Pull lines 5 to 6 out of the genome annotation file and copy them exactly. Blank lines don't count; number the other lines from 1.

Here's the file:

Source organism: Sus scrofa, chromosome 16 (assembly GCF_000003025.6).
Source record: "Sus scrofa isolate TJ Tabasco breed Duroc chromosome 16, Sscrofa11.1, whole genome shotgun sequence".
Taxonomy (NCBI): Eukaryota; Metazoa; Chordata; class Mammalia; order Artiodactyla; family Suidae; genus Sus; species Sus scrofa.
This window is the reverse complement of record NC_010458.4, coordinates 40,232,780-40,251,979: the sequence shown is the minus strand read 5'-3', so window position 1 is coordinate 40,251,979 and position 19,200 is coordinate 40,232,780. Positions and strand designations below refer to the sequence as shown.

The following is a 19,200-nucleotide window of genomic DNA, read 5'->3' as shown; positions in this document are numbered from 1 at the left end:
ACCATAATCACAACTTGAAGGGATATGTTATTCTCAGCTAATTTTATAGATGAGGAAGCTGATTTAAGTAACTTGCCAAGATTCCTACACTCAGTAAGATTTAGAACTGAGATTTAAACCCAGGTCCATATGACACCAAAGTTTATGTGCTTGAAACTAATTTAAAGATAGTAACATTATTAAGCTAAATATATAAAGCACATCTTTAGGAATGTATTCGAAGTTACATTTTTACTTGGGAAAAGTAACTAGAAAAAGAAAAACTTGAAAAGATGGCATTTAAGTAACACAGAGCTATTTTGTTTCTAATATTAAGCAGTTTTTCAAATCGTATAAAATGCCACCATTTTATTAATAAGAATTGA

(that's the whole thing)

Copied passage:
The following is a 19,200-nucleotide window of genomic DNA, read 5'->3' as shown; positions in this document are numbered from 1 at the left end:
ACCATAATCACAACTTGAAGGGATATGTTATTCTCAGCTAATTTTATAGATGAGGAAGCTGATTTAAGTAACTTGCCAAGATTCCTACACTCAGTAAGATTTAGAACTGAGATTTAAACCCAGGTCCATATGACACCAAAGTTTATGTGCTTGAAACTAATTTAAAGATAGTAACATTATTAAGCTAAATATATAAAGCACATCTTTAGGAATGTATTCGAAGTTACATTTTTACTTGGGAAAAGTAACTAGAAAAAGAAAAACTTGAAAAGATGGCATTTAAGTAACACAGAGCTATTTTGTTTCTAATATTAAGCAGTTTTTCAAATCGTATAAAATGCCACCATTTTATTAATAAGAATTGA